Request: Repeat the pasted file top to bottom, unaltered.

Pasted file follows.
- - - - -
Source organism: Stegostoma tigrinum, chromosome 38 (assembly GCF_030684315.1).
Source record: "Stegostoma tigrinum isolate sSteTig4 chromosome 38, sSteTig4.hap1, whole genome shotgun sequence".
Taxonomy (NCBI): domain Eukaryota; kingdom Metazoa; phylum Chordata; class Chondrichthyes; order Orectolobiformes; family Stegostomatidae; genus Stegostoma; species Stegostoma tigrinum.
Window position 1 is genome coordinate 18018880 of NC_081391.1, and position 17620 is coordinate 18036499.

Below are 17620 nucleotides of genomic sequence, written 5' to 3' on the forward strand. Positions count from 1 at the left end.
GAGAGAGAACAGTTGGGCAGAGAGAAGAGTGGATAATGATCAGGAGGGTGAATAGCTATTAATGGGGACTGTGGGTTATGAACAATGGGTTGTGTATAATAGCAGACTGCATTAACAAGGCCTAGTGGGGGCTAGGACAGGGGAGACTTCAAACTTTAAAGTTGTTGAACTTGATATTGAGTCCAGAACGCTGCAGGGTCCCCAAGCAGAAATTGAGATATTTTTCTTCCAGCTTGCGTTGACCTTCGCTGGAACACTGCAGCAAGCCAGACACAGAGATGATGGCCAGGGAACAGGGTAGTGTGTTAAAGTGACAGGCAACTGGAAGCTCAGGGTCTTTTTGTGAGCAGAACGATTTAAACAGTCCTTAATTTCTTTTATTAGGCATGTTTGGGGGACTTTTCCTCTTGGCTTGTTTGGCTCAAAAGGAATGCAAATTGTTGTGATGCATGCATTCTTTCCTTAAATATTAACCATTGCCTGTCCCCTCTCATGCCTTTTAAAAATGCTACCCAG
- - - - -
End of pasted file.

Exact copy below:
Source organism: Stegostoma tigrinum, chromosome 38 (assembly GCF_030684315.1).
Source record: "Stegostoma tigrinum isolate sSteTig4 chromosome 38, sSteTig4.hap1, whole genome shotgun sequence".
Taxonomy (NCBI): domain Eukaryota; kingdom Metazoa; phylum Chordata; class Chondrichthyes; order Orectolobiformes; family Stegostomatidae; genus Stegostoma; species Stegostoma tigrinum.
Window position 1 is genome coordinate 18018880 of NC_081391.1, and position 17620 is coordinate 18036499.

Below are 17620 nucleotides of genomic sequence, written 5' to 3' on the forward strand. Positions count from 1 at the left end.
GAGAGAGAACAGTTGGGCAGAGAGAAGAGTGGATAATGATCAGGAGGGTGAATAGCTATTAATGGGGACTGTGGGTTATGAACAATGGGTTGTGTATAATAGCAGACTGCATTAACAAGGCCTAGTGGGGGCTAGGACAGGGGAGACTTCAAACTTTAAAGTTGTTGAACTTGATATTGAGTCCAGAACGCTGCAGGGTCCCCAAGCAGAAATTGAGATATTTTTCTTCCAGCTTGCGTTGACCTTCGCTGGAACACTGCAGCAAGCCAGACACAGAGATGATGGCCAGGGAACAGGGTAGTGTGTTAAAGTGACAGGCAACTGGAAGCTCAGGGTCTTTTTGTGAGCAGAACGATTTAAACAGTCCTTAATTTCTTTTATTAGGCATGTTTGGGGGACTTTTCCTCTTGGCTTGTTTGGCTCAAAAGGAATGCAAATTGTTGTGATGCATGCATTCTTTCCTTAAATATTAACCATTGCCTGTCCCCTCTCATGCCTTTTAAAAATGCTACCCAG